The Bailout

I’ll try and squish together some time to write a semi-coherent overview of the proposed $700b bailout of the financial industry, but first I just wanted to dispel a nice piece of spin that’s been accompanying it.

Namely, that the taxpayers are actually going to make money off this deal. The thinking here is that all these mortgage securities are really worth some money, and the only reason banks are needing to sell them off is that they are illiquid, not insolvent. Given more time, the banks would sell these off themselves, and make a lot of green.

Well, no. The securities backed by these toxic sub-prime mortgages are certainly not worth face value, and without unraveling the securities and tracing back to the people and properties actually involved, it’s going to be hard to tell what they are actually worth.

This is sort of the situation in a nutshell.

A guy with a $30k annual income was sold a house worth $150k for $300k while the market was insane. He was given a low payment on a teaser loan for 5 years. He was told that the house would appreciate so much in those 5 years that he’d be able to refinance and keep the same payment, or maybe even lower!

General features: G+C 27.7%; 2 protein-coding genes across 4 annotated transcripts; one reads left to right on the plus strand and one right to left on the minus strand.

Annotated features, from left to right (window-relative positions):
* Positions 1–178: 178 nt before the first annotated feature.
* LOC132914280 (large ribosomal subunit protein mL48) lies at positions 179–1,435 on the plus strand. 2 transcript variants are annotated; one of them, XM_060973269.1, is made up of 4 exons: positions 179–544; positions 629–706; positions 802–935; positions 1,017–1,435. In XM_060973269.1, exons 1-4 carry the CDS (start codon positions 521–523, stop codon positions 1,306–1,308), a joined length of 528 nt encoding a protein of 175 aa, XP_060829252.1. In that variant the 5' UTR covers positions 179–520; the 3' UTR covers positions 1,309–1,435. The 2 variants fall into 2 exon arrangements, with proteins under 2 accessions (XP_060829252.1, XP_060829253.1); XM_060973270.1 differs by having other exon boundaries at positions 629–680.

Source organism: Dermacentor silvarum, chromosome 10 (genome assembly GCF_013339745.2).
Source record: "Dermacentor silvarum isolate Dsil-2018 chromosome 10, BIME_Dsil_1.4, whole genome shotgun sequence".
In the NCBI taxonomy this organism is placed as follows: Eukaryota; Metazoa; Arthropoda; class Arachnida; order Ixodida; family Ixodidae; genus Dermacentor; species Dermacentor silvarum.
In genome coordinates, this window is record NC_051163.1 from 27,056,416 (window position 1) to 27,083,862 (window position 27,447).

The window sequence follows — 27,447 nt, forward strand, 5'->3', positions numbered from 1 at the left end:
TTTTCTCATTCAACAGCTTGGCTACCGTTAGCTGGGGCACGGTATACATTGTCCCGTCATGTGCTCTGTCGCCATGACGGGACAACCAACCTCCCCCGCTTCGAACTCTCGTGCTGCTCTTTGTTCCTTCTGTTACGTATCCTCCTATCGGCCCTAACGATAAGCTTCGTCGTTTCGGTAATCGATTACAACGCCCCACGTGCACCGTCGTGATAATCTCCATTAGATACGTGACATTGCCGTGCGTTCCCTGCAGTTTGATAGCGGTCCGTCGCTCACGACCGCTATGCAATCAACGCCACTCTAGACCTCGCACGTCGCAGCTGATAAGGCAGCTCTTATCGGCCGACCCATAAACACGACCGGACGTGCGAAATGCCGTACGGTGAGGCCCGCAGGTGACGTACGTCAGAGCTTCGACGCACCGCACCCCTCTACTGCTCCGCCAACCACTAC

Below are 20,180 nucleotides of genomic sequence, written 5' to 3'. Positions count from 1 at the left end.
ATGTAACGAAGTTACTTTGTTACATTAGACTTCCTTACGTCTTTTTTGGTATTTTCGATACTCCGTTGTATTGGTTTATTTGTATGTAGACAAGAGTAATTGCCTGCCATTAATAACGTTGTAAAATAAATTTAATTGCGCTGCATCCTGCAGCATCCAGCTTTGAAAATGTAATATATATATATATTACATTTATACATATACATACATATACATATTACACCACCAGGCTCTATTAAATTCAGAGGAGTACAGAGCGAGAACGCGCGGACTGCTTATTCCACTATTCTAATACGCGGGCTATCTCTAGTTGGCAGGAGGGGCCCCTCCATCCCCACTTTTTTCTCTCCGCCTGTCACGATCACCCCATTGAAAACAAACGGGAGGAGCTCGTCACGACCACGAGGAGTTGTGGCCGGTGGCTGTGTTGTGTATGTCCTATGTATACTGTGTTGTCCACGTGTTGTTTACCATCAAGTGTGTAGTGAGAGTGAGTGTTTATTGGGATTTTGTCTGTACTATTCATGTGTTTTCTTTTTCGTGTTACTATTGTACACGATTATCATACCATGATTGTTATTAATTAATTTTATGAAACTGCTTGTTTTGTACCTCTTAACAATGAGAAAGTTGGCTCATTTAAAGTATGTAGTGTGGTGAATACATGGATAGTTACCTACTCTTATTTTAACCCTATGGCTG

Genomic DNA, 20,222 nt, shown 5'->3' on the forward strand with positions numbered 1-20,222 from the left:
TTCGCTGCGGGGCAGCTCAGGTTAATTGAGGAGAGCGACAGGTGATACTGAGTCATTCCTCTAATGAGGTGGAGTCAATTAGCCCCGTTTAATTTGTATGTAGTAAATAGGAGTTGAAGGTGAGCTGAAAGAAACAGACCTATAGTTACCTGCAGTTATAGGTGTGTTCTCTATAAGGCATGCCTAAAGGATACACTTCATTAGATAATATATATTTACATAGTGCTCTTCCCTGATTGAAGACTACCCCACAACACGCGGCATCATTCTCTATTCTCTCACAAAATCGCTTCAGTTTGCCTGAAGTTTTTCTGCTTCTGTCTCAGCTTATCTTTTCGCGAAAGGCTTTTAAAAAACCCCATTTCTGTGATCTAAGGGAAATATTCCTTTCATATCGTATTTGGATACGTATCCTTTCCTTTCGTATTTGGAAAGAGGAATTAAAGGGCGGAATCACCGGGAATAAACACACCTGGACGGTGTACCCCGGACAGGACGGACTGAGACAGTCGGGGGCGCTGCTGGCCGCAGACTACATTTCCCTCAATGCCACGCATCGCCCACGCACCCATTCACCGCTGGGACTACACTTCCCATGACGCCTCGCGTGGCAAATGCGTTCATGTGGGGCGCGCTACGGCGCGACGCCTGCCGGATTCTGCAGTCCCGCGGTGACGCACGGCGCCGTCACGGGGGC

The bank that sold him this loan, packaged it up with a lot of other loans and sold it to someone else.

Well, whoops! Housing prices crashed.

So this guy doesn’t get to refinance, because his house is now worth substantially less than what he paid for it. So he’s going to get foreclosed on.

Along with millions of others like him. As all these foreclosed houses show up on the market, housing prices will continue to fall.

Ultimately, these mortgage backed securities are tied to the price of housing, because no one can pay these mortgages. We know for sure the houses aren’t worth what’s on the mortgage. But we don’t know what they will sell for today, or in the next two years as we sort out the mess.

The big question is: Will the government be buying these securities at a value that exceeds their actual worth? The proposal has no stipulation for the government to pay fair market price, and there’s a good chance that the plan is to pay a premium to stop asset sale offs that are causing a downward spiral in pricing.

Needless to say, there’s no real expectation that the government will come out ahead in this deal. These securities are not undervalued.

But above and beyond that, from what I’ve read, this really won’t solve the problem of all of these banks being undercapitalized, and over-extended.

here’s the proposal.

You’ll notice a couple of things: 1. No obligation to follow federal contracting law. No bid contracts! 2. Absolutely no review by any federal agency or court 3. Includes commercial mortgages, not just residential – want to wipe out your commercial bad debt too? Just chuck it in.

This is a really bad plan. Having no oversight is just a recipe for disaster.

So not only is there not a clear understanding about how this will help the financial markets, there’s also essentially zero oversight into how it’s actually carried out. This is a bad, bad deal for the American people.

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